I’m home, I’m cosy and about to bite into my oozing bun,
what could be more comforting, thank you, my one in a million Mum.

Celebration food

Before Christmas at Granny’s by Lucia Daniels

A small steamy kitchen under the eaves
Bare tree tops waiving beyond the parapet outside
Where red squirrels come, flicking their tails, looking for treats
Inside, a white enamel bread bin sits on the table,
gradually filling with currants, sugar, dates and candied peel.
Rose has started the Christmas cake.
In go eggs and allspice, then ‘heave-ho’ she hands me a big wooden spoon, long as my arm.
I stir the mix, nibbling it as I go, while Rose goes to the window and throws Christmas nuts to the squirrels below

Lighting the Xmas Pudding by Maureen Thomas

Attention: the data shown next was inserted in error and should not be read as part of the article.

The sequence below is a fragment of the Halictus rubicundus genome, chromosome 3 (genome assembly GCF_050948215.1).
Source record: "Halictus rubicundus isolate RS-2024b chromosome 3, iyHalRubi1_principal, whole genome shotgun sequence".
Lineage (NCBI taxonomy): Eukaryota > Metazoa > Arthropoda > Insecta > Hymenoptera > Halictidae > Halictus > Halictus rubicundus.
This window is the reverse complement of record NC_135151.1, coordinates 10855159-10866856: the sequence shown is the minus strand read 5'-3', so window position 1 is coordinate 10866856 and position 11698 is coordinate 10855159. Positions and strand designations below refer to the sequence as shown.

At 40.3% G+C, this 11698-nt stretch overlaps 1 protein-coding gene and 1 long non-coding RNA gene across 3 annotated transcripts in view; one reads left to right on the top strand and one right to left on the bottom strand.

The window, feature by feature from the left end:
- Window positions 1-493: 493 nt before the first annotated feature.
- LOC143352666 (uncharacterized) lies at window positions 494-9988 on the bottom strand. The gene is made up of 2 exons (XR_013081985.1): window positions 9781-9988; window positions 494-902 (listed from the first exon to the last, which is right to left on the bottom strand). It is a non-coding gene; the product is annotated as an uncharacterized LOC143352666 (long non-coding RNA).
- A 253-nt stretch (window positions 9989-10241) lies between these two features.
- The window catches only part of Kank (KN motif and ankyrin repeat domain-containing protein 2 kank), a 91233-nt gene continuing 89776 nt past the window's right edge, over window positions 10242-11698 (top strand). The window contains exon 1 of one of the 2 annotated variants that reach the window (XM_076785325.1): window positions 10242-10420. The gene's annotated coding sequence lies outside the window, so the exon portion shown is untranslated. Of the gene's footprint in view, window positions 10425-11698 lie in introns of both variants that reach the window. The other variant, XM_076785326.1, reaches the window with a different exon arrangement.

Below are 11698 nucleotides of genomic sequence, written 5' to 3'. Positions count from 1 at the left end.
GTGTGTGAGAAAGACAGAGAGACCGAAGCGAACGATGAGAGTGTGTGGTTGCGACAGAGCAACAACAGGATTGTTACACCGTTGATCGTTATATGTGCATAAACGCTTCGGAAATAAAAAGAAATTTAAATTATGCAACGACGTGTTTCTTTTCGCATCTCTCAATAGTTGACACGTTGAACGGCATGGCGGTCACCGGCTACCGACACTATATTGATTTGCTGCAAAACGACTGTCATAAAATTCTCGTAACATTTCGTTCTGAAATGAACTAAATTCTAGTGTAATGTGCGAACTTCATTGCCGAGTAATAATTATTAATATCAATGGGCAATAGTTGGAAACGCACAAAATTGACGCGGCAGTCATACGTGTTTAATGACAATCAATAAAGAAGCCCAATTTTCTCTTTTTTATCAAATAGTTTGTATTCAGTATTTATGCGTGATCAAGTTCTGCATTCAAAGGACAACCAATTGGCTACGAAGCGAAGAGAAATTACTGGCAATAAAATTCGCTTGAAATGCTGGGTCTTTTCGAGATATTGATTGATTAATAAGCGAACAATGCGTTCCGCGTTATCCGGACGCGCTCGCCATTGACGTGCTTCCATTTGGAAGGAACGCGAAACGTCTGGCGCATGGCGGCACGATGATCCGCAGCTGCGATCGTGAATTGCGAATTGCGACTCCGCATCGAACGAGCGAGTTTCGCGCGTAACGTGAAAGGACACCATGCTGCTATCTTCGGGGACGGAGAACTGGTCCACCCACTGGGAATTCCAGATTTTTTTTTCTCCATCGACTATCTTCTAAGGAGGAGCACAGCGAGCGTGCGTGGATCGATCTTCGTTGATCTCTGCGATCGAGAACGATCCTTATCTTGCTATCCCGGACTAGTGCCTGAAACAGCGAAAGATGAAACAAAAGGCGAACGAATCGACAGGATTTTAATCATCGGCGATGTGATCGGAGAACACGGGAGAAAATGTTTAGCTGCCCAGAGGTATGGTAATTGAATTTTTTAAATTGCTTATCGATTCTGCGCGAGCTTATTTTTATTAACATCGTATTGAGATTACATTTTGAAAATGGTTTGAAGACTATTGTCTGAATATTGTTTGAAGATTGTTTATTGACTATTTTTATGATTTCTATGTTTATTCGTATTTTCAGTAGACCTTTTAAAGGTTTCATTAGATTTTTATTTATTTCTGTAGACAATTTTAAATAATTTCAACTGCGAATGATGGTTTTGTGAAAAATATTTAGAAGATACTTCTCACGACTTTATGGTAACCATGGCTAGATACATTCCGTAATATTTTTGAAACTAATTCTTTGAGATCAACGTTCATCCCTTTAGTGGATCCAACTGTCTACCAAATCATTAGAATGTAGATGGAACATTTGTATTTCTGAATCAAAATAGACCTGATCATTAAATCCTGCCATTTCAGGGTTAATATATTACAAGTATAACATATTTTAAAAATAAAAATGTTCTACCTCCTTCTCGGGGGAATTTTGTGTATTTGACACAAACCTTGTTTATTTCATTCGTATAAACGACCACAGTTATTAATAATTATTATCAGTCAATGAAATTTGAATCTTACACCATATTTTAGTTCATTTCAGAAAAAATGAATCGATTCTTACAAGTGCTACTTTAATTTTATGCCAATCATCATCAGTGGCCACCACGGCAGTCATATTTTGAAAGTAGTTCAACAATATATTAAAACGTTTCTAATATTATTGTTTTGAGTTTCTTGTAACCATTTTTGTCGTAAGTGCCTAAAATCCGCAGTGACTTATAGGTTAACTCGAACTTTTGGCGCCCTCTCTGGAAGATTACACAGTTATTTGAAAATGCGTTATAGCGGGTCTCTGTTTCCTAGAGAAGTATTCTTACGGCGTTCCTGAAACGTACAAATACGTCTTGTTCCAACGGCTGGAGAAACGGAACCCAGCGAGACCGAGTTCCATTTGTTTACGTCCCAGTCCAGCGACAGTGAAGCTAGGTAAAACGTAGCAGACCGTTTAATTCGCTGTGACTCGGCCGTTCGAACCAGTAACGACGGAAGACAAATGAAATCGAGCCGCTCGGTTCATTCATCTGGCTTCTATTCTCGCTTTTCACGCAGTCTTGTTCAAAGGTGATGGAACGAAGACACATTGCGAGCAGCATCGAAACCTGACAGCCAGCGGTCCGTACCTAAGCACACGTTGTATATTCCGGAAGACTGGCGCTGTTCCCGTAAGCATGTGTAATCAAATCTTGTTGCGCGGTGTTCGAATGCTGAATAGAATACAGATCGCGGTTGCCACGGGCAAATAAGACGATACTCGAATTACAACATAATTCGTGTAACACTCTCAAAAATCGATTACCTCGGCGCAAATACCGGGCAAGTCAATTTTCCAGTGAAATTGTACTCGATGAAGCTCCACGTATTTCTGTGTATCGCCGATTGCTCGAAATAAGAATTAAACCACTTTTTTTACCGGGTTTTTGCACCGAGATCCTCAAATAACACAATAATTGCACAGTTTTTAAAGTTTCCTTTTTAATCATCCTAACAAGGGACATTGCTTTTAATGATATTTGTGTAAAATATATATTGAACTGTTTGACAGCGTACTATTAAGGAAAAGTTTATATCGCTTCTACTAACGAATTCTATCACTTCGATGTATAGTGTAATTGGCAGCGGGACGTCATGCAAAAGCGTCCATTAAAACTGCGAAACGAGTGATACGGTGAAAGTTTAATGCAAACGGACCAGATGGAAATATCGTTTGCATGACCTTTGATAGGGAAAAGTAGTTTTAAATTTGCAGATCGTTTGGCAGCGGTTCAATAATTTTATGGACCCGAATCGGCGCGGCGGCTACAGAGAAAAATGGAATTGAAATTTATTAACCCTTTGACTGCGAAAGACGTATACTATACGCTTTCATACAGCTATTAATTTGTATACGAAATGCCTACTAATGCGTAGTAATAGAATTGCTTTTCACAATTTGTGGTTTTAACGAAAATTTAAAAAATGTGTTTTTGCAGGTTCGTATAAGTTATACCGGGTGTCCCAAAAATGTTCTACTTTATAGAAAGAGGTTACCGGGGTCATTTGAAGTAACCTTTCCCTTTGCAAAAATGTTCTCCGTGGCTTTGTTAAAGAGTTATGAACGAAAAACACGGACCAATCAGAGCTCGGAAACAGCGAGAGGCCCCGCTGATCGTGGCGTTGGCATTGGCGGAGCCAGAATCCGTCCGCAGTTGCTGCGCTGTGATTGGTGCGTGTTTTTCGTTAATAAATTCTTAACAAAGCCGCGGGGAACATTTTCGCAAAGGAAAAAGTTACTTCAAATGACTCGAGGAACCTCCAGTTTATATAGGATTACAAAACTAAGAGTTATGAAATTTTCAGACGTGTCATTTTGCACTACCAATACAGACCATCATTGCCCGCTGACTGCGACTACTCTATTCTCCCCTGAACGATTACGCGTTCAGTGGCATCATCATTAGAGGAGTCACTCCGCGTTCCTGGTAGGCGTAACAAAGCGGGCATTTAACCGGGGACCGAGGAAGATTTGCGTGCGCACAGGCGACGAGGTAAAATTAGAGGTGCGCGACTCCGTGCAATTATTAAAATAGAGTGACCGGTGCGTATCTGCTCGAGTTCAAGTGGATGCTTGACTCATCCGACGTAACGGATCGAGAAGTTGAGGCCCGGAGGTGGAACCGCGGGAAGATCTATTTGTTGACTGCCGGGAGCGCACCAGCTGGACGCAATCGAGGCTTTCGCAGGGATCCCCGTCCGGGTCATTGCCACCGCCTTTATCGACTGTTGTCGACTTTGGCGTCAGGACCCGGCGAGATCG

Preparation – it would have been made with left over fruit when making the Xmas cake, around October, and steamed for ages. We used to put 6d and 3d coins in, then 20ps. The front room was decorated with tree and lights, Xmas cards and table cloth and serviettes. After dinner we would re-heat the pudding in a pressure cooker, we would have also made brandy butter and bought cream and ice cream. We would clear a space and everyone would be sitting round for the arrival of the pudding. I would usually bring in the pudding, dishes, spoons and accompaniments. My son would get some brandy and warm it in a large spoon over a candle then as he poured it over the pudding he would light it. My daughter would be ready to turn off the lights and with cameras try to catch the moment. Of course often it wasn’t quite right and we would heat more brandy and relight! Everyone Ooohhd and Aaahhd! Then the usual bickering over size of slice, who wants what with it and if you have got too much brandy butter. However there was always enough. Many sounds of enjoyment and comments on the taste/ quality of the pudding. “Anyone want a cup of tea?” Then sitting down feeling totally stuffed and watching a film, children playing with new toys, and then playing games